It’s standard practice for any doctor to ask what level of stress a patient is under. I have begun to wonder how people might come to understand the answer to that question. Most of us work hard, have kids, busy lives, complicated families, difficult co-workers and the list goes on. Add to that – many of us live in noisy, crowded cities with lots of traffic, construction and pollution. We are bombarded daily by television, email, advertising, pressure to spend, save, buy, advance, get educated, get richer, parent better, be a better partner and the list goes on… feeling stressed yet? The funny thing is many of us experience all of the above, on any given day, and do NOT consider ourselves stressed. I wonder why. To me the answer lies in the human being’s brilliant capacity for adaptation. We acclimatize. Our homeostasis goes up along with the amount of stress we are experiencing so that after a while every little increase becomes “normal”.
And what of those of us who grew up with rockier than normal childhoods. What about kids who live under a constant siege of stress and anxiety for any number of reasons: fighting and violence, depression in either parent, poverty, alcoholism, drug abuse, sexual abuse, mental illness, narcissism, perfectionism … if you were little, and had any, some or all of the above going on in your environment as you were growing up, chances are you can tolerate a lot of stress as an adult. What is someone’s homeostasis that has grown up under siege? How do you learn to understand or recognize what is too much stress – too much as though any were a part of the normal experience of living.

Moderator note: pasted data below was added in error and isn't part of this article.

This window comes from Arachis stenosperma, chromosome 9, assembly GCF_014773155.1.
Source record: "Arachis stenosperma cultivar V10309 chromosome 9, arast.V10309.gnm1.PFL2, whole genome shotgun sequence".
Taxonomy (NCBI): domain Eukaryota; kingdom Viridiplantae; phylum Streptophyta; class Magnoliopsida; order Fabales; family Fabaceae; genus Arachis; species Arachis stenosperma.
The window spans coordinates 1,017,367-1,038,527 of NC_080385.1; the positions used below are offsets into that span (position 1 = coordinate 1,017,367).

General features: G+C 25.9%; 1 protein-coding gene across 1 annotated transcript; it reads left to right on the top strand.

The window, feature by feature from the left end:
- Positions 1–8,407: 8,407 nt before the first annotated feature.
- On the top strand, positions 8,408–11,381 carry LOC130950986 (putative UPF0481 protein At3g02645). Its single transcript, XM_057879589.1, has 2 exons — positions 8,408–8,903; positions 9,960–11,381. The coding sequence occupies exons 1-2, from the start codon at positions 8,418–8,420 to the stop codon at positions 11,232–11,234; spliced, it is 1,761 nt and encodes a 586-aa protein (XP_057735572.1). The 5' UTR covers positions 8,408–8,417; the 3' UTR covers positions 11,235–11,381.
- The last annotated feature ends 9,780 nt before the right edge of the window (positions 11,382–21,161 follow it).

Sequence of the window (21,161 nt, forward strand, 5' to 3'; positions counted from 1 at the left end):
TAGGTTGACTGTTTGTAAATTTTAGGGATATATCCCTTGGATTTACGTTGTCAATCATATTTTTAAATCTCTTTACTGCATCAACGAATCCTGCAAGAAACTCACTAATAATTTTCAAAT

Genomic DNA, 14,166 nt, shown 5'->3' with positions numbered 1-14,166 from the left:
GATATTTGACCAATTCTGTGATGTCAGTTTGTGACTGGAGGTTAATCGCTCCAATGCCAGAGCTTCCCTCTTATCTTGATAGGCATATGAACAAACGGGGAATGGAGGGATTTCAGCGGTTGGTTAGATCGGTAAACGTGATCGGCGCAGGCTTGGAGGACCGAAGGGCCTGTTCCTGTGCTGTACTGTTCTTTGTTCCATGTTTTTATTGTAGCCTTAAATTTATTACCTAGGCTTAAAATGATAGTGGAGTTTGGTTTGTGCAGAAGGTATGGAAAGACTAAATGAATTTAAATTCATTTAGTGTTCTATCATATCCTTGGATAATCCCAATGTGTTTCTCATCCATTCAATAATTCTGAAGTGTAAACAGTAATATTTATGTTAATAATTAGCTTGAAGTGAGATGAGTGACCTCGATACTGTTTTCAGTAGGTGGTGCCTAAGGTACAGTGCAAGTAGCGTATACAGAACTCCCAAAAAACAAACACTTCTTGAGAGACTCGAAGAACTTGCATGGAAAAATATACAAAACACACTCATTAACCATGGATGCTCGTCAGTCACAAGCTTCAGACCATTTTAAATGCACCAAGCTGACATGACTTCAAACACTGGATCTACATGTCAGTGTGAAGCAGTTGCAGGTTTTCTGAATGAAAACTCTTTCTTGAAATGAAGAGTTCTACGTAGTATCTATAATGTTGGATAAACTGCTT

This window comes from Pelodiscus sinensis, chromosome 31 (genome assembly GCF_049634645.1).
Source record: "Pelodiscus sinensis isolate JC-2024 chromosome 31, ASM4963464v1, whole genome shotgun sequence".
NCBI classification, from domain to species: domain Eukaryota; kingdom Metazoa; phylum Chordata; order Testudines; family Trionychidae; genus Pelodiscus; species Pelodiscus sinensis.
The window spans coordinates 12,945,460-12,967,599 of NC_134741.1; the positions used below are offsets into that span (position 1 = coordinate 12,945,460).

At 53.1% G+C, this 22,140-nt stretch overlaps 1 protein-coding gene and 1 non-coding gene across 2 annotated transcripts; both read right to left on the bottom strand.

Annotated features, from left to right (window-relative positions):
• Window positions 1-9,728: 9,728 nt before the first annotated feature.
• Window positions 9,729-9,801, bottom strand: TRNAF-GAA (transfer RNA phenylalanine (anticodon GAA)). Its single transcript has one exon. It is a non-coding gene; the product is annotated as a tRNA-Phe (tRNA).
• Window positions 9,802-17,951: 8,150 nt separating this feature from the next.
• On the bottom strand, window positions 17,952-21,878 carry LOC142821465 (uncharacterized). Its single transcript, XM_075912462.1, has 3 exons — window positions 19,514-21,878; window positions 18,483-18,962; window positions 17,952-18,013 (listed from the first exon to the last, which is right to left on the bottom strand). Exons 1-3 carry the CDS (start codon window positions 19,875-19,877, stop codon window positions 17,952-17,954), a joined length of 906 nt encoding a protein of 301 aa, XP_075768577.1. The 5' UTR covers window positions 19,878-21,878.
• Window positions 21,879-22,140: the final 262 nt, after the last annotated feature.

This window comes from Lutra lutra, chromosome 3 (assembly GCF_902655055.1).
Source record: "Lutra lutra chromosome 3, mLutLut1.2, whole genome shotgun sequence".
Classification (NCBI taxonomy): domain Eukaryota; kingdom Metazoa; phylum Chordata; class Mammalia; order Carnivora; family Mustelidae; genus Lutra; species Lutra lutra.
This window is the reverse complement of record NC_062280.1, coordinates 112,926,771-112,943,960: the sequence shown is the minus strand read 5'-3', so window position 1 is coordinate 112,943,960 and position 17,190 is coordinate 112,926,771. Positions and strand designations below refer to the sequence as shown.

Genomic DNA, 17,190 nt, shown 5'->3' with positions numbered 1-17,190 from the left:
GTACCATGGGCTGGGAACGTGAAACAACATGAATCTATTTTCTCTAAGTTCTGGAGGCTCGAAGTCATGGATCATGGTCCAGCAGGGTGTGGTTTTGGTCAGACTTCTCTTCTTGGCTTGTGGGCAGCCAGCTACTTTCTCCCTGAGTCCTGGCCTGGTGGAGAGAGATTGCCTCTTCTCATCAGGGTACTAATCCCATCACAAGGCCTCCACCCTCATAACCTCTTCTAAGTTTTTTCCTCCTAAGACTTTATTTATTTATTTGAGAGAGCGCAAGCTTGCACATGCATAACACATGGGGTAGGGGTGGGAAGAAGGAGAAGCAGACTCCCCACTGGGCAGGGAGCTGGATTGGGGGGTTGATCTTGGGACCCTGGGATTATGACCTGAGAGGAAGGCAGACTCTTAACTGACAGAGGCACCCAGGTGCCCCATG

Some of us are more attuned to our bodies and through that relationship recognize when things are getting out of whack – catching more colds, feeling exhausted, having stomach ailments, we use these as signals that we are “stressed out” … because somehow looking around at all we cope with on a given day, or what we’ve coped with in the past, doesn’t seem to register in our brains – so it registers in our bodies. What would it take to understand what “normal” stress is supposed to feel like. How does one undo the ravages of a childhood under siege?
And what of the seduction of stress? In our culture and society we are rewarded for taking on more, doing more, having more, being more…. And if we suck it up and tolerate the significant amount of stress that is without a doubt required for living that big – we are almost heroes. “Wow, s/he can really do it all!” the crowds whisper under their breath … and so we are seduced into taking on more. The praise and recognition we get seems to feed us into taking on more – and as we do, we find ourselves becoming increasingly unhappy on the inside. When praise and recognition come from the outside it’s fleeting at best, not tangible, and given the price we pay, not sustainable.
I think it behoves each of us to examine the toll that “stress” is taking on our bodies, minds and lives. Some of the tell tale signs of the price we pay include constant worrying, difficulty sleeping, feeling resentful for the lack of time you accord yourself and the things that are meaningful to you. What would it cost you to turn your attention to that – the meaningful part of your life? I believe strongly that better choices are available to all of us – choices to live a calmer, more centered life. I believe too that it takes a lot of inner strength to allow that calm to exist. We are creators of our lives and environment and to the degree that we have the power to shape our world, we can choose to resist the temptations and seduction of stress. We are worth so much more.